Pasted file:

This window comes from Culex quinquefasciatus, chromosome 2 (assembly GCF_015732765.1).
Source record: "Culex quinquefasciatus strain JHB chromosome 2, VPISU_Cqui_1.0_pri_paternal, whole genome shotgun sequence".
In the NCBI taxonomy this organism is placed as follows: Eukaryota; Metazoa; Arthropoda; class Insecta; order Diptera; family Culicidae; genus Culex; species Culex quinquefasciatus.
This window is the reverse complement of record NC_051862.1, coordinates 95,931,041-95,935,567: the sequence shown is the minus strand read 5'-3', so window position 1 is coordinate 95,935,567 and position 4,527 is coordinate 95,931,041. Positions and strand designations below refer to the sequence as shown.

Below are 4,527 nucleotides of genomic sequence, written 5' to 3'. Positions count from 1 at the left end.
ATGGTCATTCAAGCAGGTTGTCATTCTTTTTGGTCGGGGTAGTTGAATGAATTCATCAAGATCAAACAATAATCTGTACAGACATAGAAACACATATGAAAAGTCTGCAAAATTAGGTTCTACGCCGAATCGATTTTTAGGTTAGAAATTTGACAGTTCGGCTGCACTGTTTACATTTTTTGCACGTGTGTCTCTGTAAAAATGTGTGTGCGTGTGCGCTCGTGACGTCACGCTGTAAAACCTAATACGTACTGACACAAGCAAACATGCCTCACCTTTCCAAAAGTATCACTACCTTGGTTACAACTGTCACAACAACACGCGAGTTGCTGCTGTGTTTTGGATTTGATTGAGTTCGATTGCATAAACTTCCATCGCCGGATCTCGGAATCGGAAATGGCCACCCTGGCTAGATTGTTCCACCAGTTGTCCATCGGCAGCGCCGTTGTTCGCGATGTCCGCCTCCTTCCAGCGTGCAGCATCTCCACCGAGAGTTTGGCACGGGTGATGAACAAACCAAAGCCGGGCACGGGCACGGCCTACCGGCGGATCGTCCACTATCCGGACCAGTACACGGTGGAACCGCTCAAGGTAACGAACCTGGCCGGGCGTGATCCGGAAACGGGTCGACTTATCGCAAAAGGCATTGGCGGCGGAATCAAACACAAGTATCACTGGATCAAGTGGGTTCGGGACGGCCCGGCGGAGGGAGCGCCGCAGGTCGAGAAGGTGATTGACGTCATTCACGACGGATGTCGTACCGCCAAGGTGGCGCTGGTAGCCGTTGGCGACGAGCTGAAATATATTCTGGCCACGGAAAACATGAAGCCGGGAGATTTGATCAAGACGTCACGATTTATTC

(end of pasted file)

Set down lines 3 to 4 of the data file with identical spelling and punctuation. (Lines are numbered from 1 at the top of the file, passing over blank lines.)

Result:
In the NCBI taxonomy this organism is placed as follows: Eukaryota; Metazoa; Arthropoda; class Insecta; order Diptera; family Culicidae; genus Culex; species Culex quinquefasciatus.
This window is the reverse complement of record NC_051862.1, coordinates 95,931,041-95,935,567: the sequence shown is the minus strand read 5'-3', so window position 1 is coordinate 95,935,567 and position 4,527 is coordinate 95,931,041. Positions and strand designations below refer to the sequence as shown.